Thanks so much for your question! In order the best address this, it’s important to first address how aphasias (meaning language disorders) are categorized. Both Broca’s and Wernicke’s aphasia impact the patient’s knowledge of language, as opposed to other aphasia’s that influence peripheral mechanisms that control language production.
Broca’s Aphasia: A Grammatical Deficit
Broca’s aphasia is also called expressive aphasia, due to the patient’s inability to produce language. This often means they are incapable of producing grammatically correct sentences, and thus have extreme difficulty expressing themselves coherently. And while stroke is the major cause of aphasia’s, meaning that the available videos tend to show older individuals, a 2010 youtube video of teenage stroke survivor Sarah Scott, is perhaps the best illustration of the language deficits that characterize Broca’s aphasia.
Broca’s aphasia depends partly on Broca’s area (see figure below). Patients’ difficulty speaking words is mirrored by difficulties with writing. Both their speech and writing consist mostly of simple words or phrases. Dr. Nina Dronkers runs an aphasia lab at UC Davis, and specifically focuses on the relationship between the brain areas impacted by injury and the resulting language deficits. When I contacted her regarding your question, she explained that the reason both speech and writing are impaired in Broca’s aphasia is that:
“the aphasia affects the core components of language, not just the modality in which it is used. If one modality is affected (e.g., speech) and the other is not (e.g., writing), then the patient may not be truly aphasic, particularly if their writing is really good and they are demonstrating intact language through that modality.”
In other words, Broca’s aphasia affects the core components of language, which explains this parallel deficit across modalities.
Wernicke’s Aphasia: A Word Selection Deficit
Wernicke’s aphasia, also called receptive aphasia, is a problem understanding meaning. This manifests itself as patients having trouble coming up with the right word, forcing them to call a dog “the thing that barks,” for example. They don’t have an issue producing the words they do use, as is the case for Broca’s aphasics (i.e. their speech appears smooth). In the youtube video below, stroke survivor Amelia Carter illustrates the language deficits common in Wernicke’s aphasia. One note: at the end of the video, you will see the interviewer ask Ms. Carter to complete the song ‘Mary Had a Little Lamb’; patients with Wernicke’s aphasia are usually perfectly capable of both understanding, and repeating songs, as you will observe in the case of Ms. Carter. In fact, melodic intonation therapies have been used during aphasia rehabilitation.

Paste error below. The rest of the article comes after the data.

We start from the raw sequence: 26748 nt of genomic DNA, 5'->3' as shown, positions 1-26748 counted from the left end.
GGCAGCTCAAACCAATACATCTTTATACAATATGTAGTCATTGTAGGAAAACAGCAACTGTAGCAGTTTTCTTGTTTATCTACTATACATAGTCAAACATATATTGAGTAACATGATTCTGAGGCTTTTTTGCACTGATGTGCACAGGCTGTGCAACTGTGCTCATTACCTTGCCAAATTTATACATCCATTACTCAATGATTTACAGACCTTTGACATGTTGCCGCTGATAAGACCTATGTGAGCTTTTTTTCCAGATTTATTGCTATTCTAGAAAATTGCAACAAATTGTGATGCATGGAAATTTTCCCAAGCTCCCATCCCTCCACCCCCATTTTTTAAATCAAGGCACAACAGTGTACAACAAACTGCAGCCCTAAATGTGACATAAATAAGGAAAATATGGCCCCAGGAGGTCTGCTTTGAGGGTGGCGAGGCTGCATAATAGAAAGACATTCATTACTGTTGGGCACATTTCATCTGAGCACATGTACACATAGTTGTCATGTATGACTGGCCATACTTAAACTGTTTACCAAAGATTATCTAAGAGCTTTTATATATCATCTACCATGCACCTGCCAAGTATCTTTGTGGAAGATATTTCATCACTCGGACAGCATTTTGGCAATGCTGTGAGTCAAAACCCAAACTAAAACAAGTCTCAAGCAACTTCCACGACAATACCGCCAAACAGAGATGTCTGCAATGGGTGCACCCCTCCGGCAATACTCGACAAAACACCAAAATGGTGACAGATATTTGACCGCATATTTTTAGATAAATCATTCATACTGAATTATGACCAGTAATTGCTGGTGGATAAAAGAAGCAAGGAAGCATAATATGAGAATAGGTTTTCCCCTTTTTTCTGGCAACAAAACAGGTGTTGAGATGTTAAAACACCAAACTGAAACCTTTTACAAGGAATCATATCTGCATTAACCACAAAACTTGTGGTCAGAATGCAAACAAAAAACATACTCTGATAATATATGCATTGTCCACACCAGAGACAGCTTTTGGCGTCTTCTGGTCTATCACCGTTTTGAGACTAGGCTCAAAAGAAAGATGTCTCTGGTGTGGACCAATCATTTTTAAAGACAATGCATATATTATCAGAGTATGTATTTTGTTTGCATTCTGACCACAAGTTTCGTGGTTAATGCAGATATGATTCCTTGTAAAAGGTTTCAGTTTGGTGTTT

It is difficult to experimentally test whether or not Wernicke’s aphasics understand their own thoughts, because asking the patients is not an option. However, as Dr. Dronkers recounts,
“I certainly have seen individuals with Wernicke’s aphasia carry on very well in their lives, for example taking buses to their appointments, caring for their children, and even driving. Thus, they clearly ‘think’. How much of this is verbally-mediated thought though is unclear.”
Since both Broca’s and Wernicke’s aphasia have to do with disorder of the core of language, it is interesting to think about the modalities these disorders extend to. With Broca’s aphasia, it is clear that the disease occupies both the verbal and written modalities. However, it is more difficult to pin down an answer to the question of exactly how (and if) the modality of ‘thinking’ is altered in patients with Wernicke’s aphasia.
For more information on aphasia research, visit Nina Dronkers’ lab page.
Ardila, Alfredo. “A proposed reinterpretation and reclassification of aphasic syndromes.” Aphasiology 24.3 (2010): 363-394.
Konnikova, Maria. The man who couldn’t speak – and how he revolutionized psychology. Literally Psyched, Scientific American. Link.